But even with the satisfaction of empowering other people to reclaim the herbal tradition, I will always be most grateful for having reclaimed it myself, for my own children. Recently my eight-year-old son developed a mild fever. This usually energetic and boisterous boy was tired and not feeling well. He spent the day resting on the couch, drinking lots of herbal teas while I took care of him. After a good night's sleep the fever was gone and he was nearly back to normal. At dinner that evening I thanked him for allowing his body to rest and drinking his tea so that he could get well quickly. He smiled and said, "yeah, I'm glad I have an herbalist for a mom". Oh my heart! With those words I knew I had healed my own sense of loss from all those years ago. My children knew they could look to their mother for that sense of comfort and healing. And I hope that one day they will provide the same sense of comfort to their own children. 

Tuesday, May 6, 2014

Inspiration on the Path of Herbalism

"What would the world be, once bereft
Of wet and wildness? Let them be left,
Oh let them be left, wildness and wet;
Long live the weeds and the wilderness yet."

Gerard Manley Hopkins

I've always been drawn to the weeds and the wilderness, as Hopkins puts it. But then, to most young children, there is no distinction between weeds and wilderness. For a child recognizes the wild in all it's forms, from the large and impending wood lot at the end of the lane, to the dandelions bursting through a crack of asphalt in the parking lot. All is Nature in it's indescribable, but wholly palpable (to a child) form. The wild doesn't ask for permission, doesn't recognize rules, isn't proper, doesn't grow in rows, doesn't respect construction. In other words, the wild hasn't been tamed, obviously. But I think that is why it is so easily seen by children. Children, who have not yet been fully trained in the ways of society, i.e. tamed, find a delight in the wilds wherever they find it. But the more we grow, the more the adults try to school us in the ways of the world, the more we lose this connection, this ability to see the intelligence in the wild things around us, and the more we lose a sense of kinship with them.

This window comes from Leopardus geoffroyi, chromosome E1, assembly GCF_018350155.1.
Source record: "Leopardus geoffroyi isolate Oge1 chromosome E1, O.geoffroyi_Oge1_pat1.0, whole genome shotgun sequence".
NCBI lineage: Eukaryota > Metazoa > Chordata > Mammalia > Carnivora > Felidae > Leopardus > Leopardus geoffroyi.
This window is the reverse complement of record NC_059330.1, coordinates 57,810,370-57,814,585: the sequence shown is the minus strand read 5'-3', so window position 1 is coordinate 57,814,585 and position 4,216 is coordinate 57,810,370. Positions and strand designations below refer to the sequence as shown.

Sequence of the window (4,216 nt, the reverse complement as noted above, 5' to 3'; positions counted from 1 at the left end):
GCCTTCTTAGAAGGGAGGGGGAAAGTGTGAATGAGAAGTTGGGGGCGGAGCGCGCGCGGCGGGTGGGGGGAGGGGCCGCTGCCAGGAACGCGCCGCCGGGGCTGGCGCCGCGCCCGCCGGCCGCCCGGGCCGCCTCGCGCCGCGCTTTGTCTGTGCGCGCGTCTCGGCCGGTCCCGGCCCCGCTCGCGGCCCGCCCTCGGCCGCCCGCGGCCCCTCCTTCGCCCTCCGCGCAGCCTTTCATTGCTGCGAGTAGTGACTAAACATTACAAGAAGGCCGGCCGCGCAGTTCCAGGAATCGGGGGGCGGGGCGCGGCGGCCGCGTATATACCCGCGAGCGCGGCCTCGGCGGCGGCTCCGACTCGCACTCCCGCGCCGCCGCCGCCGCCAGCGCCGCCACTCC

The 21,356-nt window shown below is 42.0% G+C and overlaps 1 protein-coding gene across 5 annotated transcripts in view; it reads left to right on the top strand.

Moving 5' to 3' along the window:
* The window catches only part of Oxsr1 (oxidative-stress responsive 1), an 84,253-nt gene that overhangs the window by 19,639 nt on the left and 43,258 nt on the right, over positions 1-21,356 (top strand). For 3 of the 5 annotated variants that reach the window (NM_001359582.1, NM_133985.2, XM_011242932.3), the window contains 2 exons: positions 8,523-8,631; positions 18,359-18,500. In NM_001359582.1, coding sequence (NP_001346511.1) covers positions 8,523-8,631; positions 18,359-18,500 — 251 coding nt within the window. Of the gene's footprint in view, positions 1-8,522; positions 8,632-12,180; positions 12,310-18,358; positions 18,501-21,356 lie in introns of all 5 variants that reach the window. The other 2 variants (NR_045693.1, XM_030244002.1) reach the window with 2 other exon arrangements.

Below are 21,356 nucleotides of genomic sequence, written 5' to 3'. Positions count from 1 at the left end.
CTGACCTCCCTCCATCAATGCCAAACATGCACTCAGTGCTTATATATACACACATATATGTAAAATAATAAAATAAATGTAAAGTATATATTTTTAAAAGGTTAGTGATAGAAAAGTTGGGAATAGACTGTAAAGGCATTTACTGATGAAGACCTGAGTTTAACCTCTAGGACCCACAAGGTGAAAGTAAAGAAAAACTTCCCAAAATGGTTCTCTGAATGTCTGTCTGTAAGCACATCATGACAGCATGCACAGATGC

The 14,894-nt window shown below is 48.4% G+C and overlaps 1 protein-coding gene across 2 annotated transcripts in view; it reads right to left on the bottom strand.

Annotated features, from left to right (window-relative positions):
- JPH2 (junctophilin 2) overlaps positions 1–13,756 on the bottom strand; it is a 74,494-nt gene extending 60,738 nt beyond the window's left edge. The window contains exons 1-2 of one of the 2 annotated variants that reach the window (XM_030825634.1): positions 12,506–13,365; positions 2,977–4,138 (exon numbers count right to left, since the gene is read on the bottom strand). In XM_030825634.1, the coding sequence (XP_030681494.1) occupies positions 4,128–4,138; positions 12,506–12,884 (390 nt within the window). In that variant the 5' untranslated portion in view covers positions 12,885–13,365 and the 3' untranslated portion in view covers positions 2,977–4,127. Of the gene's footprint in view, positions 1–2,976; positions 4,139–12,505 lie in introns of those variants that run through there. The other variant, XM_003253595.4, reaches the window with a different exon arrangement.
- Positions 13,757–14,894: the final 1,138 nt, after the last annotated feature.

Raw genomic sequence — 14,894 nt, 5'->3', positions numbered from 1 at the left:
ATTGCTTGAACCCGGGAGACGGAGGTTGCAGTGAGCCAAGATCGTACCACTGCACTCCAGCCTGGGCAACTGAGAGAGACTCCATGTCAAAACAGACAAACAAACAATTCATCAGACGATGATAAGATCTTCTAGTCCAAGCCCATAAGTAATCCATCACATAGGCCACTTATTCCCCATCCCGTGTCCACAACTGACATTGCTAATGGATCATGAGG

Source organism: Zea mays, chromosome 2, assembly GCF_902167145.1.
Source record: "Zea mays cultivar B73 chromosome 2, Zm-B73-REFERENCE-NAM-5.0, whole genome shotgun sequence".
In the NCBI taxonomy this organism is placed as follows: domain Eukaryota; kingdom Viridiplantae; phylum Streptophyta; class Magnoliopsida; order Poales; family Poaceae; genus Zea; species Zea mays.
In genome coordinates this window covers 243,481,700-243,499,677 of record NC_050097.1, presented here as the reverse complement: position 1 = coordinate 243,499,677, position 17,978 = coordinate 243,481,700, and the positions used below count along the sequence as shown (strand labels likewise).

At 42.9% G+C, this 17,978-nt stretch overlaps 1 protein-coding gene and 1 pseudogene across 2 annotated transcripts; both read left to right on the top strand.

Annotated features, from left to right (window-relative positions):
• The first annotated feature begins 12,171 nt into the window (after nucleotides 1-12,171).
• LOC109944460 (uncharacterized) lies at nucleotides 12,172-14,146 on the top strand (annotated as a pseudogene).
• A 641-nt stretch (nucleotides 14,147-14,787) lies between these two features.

I'm thinking about all this because recently another herbalist, in helping me find inspiration for a blog post, suggested the question, "What kind of herbalist are you?" In pondering this, I began to think about what I love about working with the plants, and then about what attracted me to this path in the first place, and then to that initial spark that first called my attention back to the wild things after many years of disconnection, and how magical that was for me. And then I realized that that spark that woke me up, that grabbed my attention years ago and reawakened in me a thing that had been asleep since childhood, that spark is what keeps me on this path, and what drives me to work in the way that I do. Sometimes in our lives we have moments of crystallization, when something breaks through our consciousness and suddenly we get it, that is we get something. And even though we can't really articulate to our fellow humans around us what it is that we suddenly "get", we are changed in that moment, and able to see things we previously could not. This is how it was for me when, in my early 20's, I saw the wild all around me as an ever presence benevolent force that I was somehow a part of. And in that realization, the flood of childhood memories of a time where this knowing was just a part of who I was, who we all are before we are taught otherwise, came rushing in.